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What I wish more merchants knew about open banking

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Last editedJan 20243 min read

In this guest blog, JustGiving’s Oliver Shaw-Latimer discusses the open banking misconceptions standing between merchants and better value payments services — and how to overcome them.

With much of the fintech community only just beginning to understand the power of open banking, it’s little wonder there’s confusion among merchants.

Common objections include “it’s complicated to implement” (it isn’t) to “there are security issues” (there aren’t, really, and certainly not compared to cards). These misconceptions mean merchants are missing out on benefits that every business would welcome: lower cost payments, higher consumer trust, and yes, less fraud.

In recent years, as the technology has edged closer to the mainstream, examples of successful applications have grown. The spotlight shone brightest during Captain Tom’s fundraising in the early days of the pandemic, when donations made via open banking surged on our platform in what was, arguably, the first mass use case.

Still, I believe the merchant community has only begun to scratch the surface of what’s possible with open banking. Wherever there is a risk to operations, margins or cashflow from failed or higher-cost payments, there is a business case for open banking. And what business wouldn’t want to improve these metrics?

Payments, simplified

Given the confusion over open banking, I’ll take a quick step back and describe what it is – or, at least, what it is to me.

I believe open banking is about simplification. When we go out for a meal and pay friends for our share of the bill, we use the most direct route possible: a bank transfer. Open banking allows merchants to get paid in the same way, cutting out the string of intermediaries that make card payments happen – and their fees.

That makes for cheaper and faster payments (open banking uses the Faster Payments real-time rails), which improves cash flow. And because open banking payments piggyback on banks’ security protocols – users trigger transfers using banking apps – there are also far fewer instances of fraud compared to card payments.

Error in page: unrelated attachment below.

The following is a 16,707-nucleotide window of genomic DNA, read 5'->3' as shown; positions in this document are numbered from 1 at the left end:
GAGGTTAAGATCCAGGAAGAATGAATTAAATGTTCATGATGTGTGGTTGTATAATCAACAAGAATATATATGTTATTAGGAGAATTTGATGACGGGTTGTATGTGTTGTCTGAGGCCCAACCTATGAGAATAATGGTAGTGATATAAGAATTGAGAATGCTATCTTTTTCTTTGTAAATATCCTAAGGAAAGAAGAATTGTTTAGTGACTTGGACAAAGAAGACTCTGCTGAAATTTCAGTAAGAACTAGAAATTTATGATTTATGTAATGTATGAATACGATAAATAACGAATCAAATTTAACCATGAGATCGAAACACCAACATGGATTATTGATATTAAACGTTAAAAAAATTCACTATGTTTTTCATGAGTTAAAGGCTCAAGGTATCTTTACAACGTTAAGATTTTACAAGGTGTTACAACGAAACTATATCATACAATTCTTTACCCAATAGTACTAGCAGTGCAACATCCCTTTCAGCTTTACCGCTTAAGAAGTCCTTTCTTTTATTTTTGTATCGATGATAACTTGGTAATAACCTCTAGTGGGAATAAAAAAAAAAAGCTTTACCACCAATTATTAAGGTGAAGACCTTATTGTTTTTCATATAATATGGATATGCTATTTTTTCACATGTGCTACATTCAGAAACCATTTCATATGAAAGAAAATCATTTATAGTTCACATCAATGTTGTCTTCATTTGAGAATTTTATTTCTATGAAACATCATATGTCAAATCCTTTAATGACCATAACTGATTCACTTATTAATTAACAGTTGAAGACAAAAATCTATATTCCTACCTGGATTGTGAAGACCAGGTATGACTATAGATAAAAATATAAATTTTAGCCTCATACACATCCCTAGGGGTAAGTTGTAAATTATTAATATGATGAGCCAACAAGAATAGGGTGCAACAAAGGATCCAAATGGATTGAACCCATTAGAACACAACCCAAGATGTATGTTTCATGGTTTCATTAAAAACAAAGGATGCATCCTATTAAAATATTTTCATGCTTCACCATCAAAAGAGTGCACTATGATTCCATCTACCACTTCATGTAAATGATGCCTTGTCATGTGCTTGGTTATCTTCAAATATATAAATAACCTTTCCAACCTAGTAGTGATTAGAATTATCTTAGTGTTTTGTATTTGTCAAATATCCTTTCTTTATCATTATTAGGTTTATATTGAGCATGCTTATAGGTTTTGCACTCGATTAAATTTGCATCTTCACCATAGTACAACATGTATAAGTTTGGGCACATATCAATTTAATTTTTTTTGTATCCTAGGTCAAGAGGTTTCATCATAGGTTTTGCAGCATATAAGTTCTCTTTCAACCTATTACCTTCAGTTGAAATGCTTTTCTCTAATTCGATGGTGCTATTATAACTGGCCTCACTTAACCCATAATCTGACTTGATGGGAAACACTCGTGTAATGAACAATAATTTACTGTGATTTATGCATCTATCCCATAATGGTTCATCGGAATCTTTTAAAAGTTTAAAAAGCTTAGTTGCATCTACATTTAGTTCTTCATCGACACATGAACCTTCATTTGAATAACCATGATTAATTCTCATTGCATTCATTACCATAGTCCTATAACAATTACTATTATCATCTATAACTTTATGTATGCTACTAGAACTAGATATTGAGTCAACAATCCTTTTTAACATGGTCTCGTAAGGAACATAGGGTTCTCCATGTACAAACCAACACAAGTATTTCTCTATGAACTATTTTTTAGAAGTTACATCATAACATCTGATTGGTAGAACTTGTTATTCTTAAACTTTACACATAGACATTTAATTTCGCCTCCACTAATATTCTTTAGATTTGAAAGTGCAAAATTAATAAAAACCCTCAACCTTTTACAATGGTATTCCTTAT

Consumers prefer open banking – and so do we

Right now about 10% of our donations are collected over open banking, but it’s a share of wallet we want to develop.

At JustGiving, we don’t charge a commission fee on donations to charity customers. Instead, donors have the option to leave a voluntary tip. Donations that don’t include a voluntary tip to cover costs can in some cases become loss-making transactions, creating tremendous pressure to reduce the cost footprint of our operations.

The lower cost of open banking payments is a major benefit that helps to sustain our business model and deliver high material value to the sector. As is reduced fraud. We face a lot of card testing and chargeback fraud with card payments, but these issues don't exist with open banking.

Open banking also reduces the number of refunds we have to handle because transfers are immediate and either work or don’t. There are no “insufficient funds”, accidental transactions, or duplicates to deal with.

There is anecdotal evidence, too, that donors value the fact that open banking payments reach their friends’ charitable causes more quickly, and with less skimmed off by intermediaries on the way. Our consumer studies also indicate a preference for the greater reliability of open banking when it comes to larger donations. 

Look at the numbers

New, off-the-shelf payment service providers have transformed the implementation of open banking, radically simplifying the process.

As such, every merchant should be looking at the benefits open banking could offer their business and their customers. To test the business case for themselves, and to communicate it to others in their organisation, I’d recommend merchants gather metrics comparing current payment and related operations costs to those of open banking.

Ask questions such as what are you paying per transaction, what’s your failure rate? And what are the direct and indirect costs of delays receiving funds, or processing refunds?

It’s a journey

For new payment methods to take hold, two interdependent things need to happen. There needs to be a breakthrough use case – such as the boost London Underground gave to contactless cards – and the benefits need to be well communicated to consumers and merchants.

On the use case side, it’s tricky to predict which application will push adoption over the edge, but things will move very fast once it happens. HMRC now accepts open banking payments and we will certainly see more big players do the same.

On the communication side, better education from the industry will spur merchants and consumers to start challenging the high costs and low efficiency of traditional payments. Merchants should find a payments services partner with the vision to grow and innovate in partnership with them. Too many have gotten too comfortable with the fees they earn from the status quo.

At JustGiving, the business case for open banking has been conclusively proven as adoption has grown and we've optimised our costs. We’re discovering new benefits all the time and it’s a big part of our future.

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